observation

10 Reasons Corporate Culture Should Value Introverts

The corporate industry is defined by its powerful, charismatic leaders who articulate their company's innovative measures through bold and confident public announcements. If corporate culture can be likened to the backbone of a business, then the leaders are like the vocal box. They take the reins during meetings, deliver presentations and speak at a variety of different conventions and gatherings. These individuals become the face of their industry, and would surely be described as extroverts by most.

The Dirty Maple Flooring Company Enters the Digital Age: Part 09

Part nine of the series finds our protagonist Charlie Bangbang’s collaborative innovation challenge reaching its intended audience. How might various people along the community’s value stream react? What ideas might they contribute?

Revisiting the Idea of a Fully Formed Idea

What elements comprise a fully formed idea? How might originators capture the evolution in their thinking about their ideas over time? Innovation architect Doug Collins—older and, debatably, wiser—revisits his thinking on this subject.

Role Modeling Creativity: “They don’t do what you say, they do what you do”

The maxim quoted in the title is famous for Swedish parents and essentially means that words can only take your teachings that far. But does this maxim extend to the work context? In this article, aimed at managers and leaders in organizations, we will examine the concept of creative role models and see how leaders can use themselves to leverage creativity in their teams.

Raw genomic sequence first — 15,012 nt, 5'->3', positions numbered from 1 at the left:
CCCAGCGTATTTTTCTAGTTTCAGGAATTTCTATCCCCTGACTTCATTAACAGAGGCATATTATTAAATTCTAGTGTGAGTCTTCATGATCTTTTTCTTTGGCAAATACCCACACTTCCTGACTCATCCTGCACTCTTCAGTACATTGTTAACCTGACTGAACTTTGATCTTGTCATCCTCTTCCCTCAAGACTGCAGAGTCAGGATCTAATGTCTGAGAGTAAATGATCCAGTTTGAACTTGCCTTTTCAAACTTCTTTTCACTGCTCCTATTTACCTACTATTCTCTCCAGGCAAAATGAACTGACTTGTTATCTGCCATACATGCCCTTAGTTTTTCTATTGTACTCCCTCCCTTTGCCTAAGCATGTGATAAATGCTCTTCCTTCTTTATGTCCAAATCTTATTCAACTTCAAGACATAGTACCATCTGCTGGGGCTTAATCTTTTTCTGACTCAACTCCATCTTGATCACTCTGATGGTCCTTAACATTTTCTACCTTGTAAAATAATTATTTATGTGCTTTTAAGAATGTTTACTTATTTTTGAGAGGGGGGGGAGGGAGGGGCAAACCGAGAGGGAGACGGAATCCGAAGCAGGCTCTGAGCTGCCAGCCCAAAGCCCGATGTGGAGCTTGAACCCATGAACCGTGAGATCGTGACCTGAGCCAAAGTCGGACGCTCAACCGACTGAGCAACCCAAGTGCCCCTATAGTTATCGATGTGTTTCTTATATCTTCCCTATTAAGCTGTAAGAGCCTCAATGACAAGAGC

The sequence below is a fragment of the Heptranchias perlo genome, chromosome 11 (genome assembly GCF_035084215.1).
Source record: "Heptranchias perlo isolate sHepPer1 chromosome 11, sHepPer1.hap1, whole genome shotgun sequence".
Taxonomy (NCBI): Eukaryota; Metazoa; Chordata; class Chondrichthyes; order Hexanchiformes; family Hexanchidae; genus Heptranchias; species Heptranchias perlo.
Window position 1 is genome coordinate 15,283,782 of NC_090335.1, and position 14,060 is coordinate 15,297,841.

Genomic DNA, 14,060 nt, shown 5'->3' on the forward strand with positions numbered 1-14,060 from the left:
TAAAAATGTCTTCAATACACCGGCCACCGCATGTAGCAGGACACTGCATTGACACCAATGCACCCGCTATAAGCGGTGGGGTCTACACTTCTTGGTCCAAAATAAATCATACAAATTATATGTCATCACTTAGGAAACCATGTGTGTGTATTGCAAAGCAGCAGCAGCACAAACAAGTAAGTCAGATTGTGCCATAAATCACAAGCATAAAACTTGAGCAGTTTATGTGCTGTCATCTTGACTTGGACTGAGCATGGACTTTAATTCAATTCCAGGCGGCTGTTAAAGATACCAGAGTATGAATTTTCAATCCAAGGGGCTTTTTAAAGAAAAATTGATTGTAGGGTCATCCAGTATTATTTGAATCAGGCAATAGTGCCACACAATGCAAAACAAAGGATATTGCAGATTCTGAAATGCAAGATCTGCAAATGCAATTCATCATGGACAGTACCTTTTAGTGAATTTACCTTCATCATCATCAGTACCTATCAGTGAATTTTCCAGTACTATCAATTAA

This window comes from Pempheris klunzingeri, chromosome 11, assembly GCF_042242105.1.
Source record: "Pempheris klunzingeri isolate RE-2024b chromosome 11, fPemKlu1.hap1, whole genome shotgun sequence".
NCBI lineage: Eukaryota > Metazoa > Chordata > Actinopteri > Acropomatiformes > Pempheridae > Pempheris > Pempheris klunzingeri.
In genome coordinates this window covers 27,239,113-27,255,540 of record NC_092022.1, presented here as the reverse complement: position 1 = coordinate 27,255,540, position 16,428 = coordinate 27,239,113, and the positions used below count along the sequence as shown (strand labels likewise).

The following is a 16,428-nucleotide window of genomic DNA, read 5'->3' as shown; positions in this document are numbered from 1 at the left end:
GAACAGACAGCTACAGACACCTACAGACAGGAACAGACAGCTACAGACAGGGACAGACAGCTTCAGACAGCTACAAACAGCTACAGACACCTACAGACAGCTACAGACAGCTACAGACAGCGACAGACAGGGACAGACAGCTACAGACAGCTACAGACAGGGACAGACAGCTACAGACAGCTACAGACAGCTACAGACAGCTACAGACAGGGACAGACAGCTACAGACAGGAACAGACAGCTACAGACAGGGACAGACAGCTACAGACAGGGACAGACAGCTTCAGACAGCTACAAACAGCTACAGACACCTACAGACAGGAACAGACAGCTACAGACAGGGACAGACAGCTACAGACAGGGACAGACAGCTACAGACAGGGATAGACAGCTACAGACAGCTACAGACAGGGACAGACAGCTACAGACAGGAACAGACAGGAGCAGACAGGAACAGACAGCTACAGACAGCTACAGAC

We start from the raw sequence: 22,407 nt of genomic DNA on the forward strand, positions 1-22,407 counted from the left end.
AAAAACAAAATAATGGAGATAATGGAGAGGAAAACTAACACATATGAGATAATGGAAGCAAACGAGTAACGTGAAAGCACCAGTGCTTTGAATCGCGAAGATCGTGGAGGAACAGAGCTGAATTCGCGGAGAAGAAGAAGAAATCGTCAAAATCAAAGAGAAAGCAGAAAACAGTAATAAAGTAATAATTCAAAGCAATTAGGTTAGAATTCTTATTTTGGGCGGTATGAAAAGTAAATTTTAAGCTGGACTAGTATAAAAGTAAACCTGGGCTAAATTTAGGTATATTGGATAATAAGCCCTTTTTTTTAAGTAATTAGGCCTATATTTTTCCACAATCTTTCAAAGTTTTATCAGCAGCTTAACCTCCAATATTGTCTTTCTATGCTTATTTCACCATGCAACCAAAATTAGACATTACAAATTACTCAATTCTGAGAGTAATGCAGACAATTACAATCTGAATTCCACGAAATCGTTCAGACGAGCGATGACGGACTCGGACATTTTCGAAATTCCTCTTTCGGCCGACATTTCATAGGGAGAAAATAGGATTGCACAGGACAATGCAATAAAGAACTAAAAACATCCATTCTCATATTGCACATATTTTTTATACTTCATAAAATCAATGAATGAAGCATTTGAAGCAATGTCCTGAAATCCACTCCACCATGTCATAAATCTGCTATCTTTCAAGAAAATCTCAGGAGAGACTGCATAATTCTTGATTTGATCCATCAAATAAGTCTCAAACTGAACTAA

The 66-Point Innovation Checklist

Gijs van Wulfen has developed a structured innovation approach connecting creativity and business reality in five steps: Full Steam Ahead, Observe and Learn, Raise Ideas, Test Ideas and Homecoming. Here he summarizes the benefits of his method in a 66-point innovation checklist.

Observation Grounds Collaborative Innovation

The practice of collaborative innovation starts with observation: the discipline to see and grasp the nature of the work, the end user’s environment, or the world at large. In this article innovation architect Doug Collins explores how people who lead their organization’s collaborative innovation practice can reinforce community members’ observational skills.

How Design Thinking Can Enrich Business and Marketing Innovation

Design empowered innovation combines the best of right and left brain thinking. It has the capacity to deliver better ideas, with more relevance, realized earlier. By focusing on individuals, moments and journeys in ethnography, insights become deeper. By embracing chaos and play in brainstorms, creative teams can explore further. By iterating and early prototyping, ideas become real and develop more rapidly.